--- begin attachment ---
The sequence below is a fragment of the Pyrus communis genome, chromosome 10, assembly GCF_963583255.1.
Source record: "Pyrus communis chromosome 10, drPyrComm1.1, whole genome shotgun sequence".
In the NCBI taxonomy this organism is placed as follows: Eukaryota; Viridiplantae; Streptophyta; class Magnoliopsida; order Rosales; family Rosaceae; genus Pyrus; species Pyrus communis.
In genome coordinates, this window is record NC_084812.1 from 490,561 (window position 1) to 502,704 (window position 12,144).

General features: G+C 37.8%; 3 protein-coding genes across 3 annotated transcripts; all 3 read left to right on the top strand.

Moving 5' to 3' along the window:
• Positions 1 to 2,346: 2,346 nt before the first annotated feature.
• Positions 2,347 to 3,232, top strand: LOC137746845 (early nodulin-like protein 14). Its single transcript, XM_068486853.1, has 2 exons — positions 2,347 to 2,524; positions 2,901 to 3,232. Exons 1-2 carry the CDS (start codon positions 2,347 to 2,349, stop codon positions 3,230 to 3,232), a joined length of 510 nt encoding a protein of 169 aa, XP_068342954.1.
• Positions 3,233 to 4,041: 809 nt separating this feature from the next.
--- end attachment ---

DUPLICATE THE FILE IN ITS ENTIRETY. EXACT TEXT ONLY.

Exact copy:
The sequence below is a fragment of the Pyrus communis genome, chromosome 10, assembly GCF_963583255.1.
Source record: "Pyrus communis chromosome 10, drPyrComm1.1, whole genome shotgun sequence".
In the NCBI taxonomy this organism is placed as follows: Eukaryota; Viridiplantae; Streptophyta; class Magnoliopsida; order Rosales; family Rosaceae; genus Pyrus; species Pyrus communis.
In genome coordinates, this window is record NC_084812.1 from 490,561 (window position 1) to 502,704 (window position 12,144).

General features: G+C 37.8%; 3 protein-coding genes across 3 annotated transcripts; all 3 read left to right on the top strand.

Moving 5' to 3' along the window:
• Positions 1 to 2,346: 2,346 nt before the first annotated feature.
• Positions 2,347 to 3,232, top strand: LOC137746845 (early nodulin-like protein 14). Its single transcript, XM_068486853.1, has 2 exons — positions 2,347 to 2,524; positions 2,901 to 3,232. Exons 1-2 carry the CDS (start codon positions 2,347 to 2,349, stop codon positions 3,230 to 3,232), a joined length of 510 nt encoding a protein of 169 aa, XP_068342954.1.
• Positions 3,233 to 4,041: 809 nt separating this feature from the next.